How To Choose A Cattery, Kennel Or Pet Sitter

Continuing the holiday theme, vet Marc Abraham discusses the options for the care of your pet if you go away during the summer

Last week, I wrote about holidaying in the UK with your pet. However, if you do find yourselves holidaying abroad this year and must leave your pet behind, you'll want to know that they're safe and happy until your return. But who's trustworthy enough to care for your beloved pet, giving you piece of mind while you're sunning yourself on a beach hundreds of miles away?

Deciding between a petsitter or a boarding kennel or cattery can be tough. Would your pet prefer activity and the company of other pets in a kennel situation, or would they be happier in the comfort of their own home and routine? Perhaps your pet has special medical needs (such as arthritis or diabetes) that would help determine which type of care is best?

Recommendations by friends and family are a good starting point. If choosing a petsitter, check their personal references and invite them to an introductory meeting at your home to meet the pet, discuss care, and plan visits. If boarding your pet, request a tour of the facilities before booking - check for overall cleanliness, feeding and exercise timetables, and staff friendliness, knowledge and willingness to accommodate any individual pet requirements or deal with emergency situations.

A good example of a cattery (image courtesy of Feline Advisory Bureau:

Boarding kennels can sometimes offer your dog more attention, supervision and security than if you leave it home alone to be visited by petsitters once or twice daily, as well as having staff who are trained to spot any health problems. However, it's important to remember that some dogs get stressed in unfamiliar environments, so kennels that offer additional services such as grooming, training and bathing may benefit dogs that are more dependent on human contact.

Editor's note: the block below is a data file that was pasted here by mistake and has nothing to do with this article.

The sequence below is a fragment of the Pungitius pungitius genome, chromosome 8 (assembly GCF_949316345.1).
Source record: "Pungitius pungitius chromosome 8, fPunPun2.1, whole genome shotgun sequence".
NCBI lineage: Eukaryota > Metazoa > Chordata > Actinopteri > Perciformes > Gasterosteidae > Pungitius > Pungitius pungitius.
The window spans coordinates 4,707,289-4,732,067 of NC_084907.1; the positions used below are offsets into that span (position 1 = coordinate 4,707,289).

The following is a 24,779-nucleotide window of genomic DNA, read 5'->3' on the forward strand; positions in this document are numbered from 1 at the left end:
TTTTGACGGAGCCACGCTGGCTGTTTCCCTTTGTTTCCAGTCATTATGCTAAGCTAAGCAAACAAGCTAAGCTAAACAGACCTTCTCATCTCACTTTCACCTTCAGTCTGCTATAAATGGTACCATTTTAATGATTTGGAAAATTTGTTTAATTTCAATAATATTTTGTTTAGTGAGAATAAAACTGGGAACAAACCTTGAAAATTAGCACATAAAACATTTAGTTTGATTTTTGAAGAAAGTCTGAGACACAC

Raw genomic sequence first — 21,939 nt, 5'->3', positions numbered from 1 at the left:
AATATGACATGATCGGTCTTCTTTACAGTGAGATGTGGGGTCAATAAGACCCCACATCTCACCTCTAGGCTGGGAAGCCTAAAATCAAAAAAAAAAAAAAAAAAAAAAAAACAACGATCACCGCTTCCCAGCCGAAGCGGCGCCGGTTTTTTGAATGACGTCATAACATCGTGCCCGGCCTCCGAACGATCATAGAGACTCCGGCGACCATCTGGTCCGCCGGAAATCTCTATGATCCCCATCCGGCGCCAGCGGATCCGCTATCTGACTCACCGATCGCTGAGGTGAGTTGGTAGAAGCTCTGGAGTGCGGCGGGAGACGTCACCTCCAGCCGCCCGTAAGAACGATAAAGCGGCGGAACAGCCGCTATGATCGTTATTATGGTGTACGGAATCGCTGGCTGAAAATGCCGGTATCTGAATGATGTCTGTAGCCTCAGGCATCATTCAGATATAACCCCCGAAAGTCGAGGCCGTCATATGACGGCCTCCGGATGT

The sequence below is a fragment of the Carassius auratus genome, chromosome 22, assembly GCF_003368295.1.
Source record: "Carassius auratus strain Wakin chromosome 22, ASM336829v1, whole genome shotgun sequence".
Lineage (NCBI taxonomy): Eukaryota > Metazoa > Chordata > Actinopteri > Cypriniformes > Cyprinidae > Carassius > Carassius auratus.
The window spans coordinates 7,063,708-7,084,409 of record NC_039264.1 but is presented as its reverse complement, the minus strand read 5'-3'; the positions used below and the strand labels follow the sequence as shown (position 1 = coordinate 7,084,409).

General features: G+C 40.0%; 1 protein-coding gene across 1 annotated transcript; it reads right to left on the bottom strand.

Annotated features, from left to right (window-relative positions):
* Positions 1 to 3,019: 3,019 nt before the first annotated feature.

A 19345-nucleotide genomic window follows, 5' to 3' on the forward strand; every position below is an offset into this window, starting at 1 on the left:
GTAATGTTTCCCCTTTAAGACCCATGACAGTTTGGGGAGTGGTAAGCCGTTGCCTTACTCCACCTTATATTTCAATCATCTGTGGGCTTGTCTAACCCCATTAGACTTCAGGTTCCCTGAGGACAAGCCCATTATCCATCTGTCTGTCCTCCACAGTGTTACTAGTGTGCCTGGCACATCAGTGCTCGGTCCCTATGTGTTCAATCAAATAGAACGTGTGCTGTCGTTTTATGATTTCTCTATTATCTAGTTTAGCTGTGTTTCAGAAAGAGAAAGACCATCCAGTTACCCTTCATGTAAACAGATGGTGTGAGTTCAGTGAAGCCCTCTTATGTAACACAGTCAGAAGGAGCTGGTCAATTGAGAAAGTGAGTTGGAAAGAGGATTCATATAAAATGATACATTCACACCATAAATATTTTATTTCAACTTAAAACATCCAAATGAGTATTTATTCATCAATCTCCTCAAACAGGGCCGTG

Catteries are usually 'outdoor' or 'indoor', depending on the presence of outside runs, and preferably employ sneeze barriers (pictured), with ideally no possibility of cats coming into direct contact with each other (apart from those normally living together at home). Cats also love scratching posts, toys and shelves, and need adequate space to exercise and move around.

Whatever you decide, ensure that your pet's vaccinations are up to date (with a certificate) well in advance of your departure. Vaccinating on the day you leave may satisfy the requirements of the kennel or cattery, but may not be the best disease protection for your pet. If your pet is boarding, bringing its own toys, blankets, treats, familiar unwashed bedding and food can also help to reassure it, reducing stress and the chances of an upset stomach.

Finally, have a great trip, knowing that your pet is in good hands and will be happy to see you when you return!

Marc Abraham is a TV vet who regularly gives the nation pet advice on This Morning, BBC Breakfast and Daybreak. As well as promoting responsible pet ownership, rescue pet adoption, microchipping and responsible dog breeding, Marc is also an active campaigner against the puppy farming industry and is the founder of Pup Aid. Marc has also written the books Vet on Call and Pets in Need and also has the Canine Care iPhone app for dog owners. For more about Marc, visit or follow him on Twitter @marcthevet